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Paleozoic Evolution of the Eastern European Platform in Poland and Shale Gas Potential

Abstract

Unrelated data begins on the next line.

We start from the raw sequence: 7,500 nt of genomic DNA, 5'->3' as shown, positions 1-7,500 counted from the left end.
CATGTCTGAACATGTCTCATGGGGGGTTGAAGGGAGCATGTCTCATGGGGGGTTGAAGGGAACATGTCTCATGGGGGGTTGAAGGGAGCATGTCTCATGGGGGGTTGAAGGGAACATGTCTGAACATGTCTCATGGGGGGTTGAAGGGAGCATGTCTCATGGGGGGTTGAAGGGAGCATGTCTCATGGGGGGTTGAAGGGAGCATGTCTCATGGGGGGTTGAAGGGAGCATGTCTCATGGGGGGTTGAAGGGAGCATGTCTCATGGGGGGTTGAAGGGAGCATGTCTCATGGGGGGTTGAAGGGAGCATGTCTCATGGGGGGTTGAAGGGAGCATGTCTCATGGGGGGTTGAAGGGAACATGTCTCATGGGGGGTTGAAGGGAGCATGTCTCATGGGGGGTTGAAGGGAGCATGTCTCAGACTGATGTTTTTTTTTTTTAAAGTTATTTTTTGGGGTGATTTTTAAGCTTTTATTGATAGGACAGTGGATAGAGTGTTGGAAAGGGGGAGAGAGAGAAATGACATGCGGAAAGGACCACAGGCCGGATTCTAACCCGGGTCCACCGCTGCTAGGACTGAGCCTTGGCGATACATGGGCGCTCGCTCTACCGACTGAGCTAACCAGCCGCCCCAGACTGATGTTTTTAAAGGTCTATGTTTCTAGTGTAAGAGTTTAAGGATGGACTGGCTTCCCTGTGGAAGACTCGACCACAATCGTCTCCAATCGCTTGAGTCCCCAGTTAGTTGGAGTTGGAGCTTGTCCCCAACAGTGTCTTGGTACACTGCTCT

The Eastern European Platform (EEG) belonged to the Paleozoic Baltica plate, which originated as a result of disintegration of supercontinent Pannotia during Early Cambrian. Baltica included part of Poland and adjacent areas northeast of line, which ran from Scania through Western Pomerania, Central Poland, Holy Cross Mountains Fault to the Black Sea. This plate was located in the Southern hemisphere and drifting northward. Silurian was a time of Caledonian orogeny, closing of Early Paleozoic oceans, collision of Baltica with Avalonia and Laurentia and origin of supercontinent Laurussia. The Pomeranian segment of EEG reflects the Caledonian collision. The system of NW-SE striking normal and strike slip faults cutting Precambrian basement as well as Cambrian, Ordovictian and Silurian deposits developed during these times. The Variscan Orogeny was caused by the collision of Bohemian Massif plates and Protocarpathian terrane with Laurussia. The Protocarpathian terrane acted as an indentor, which caused thrust tectonics of EEG in Holy Cross Mountains and Lublin areas. Paleoclimate modeling indicate positions of ancient upwelling systems This process stimulated high marine productivity, forming the organic-rich shales, target for unconventional hydrocarbon exploration in Poland. The coastal upwelling provided favorable condition during Silurian-Early Devonian times. The equatorial upwelling was active during Early Carboniferous. The Upper Ordovician (mainly Caradocian) and Lower Silurian (mainly Llandovery) graptolitic shales display the highest shale gas. This shales are characterized by relatively high total organic carbon (TOC) contents within intervals of considerable thickness, as well as by thermal maturity high enough for hydrocarbon generation. The thickness of the Ordovician and Silurian complexes increases southwestward from the central zone EEG toward its margins. Hydrocarbon generation and expulsion developed during Late Silurian- Devonian times. The Variscan uplift ended these processes during the Carboniferous times. This research has been financially supported by the Polish National Centre for Research and Development (NCRD) grant under the BLUE GAS – Polish Shale Gas program – BG1/GAZGEOLMOD/13.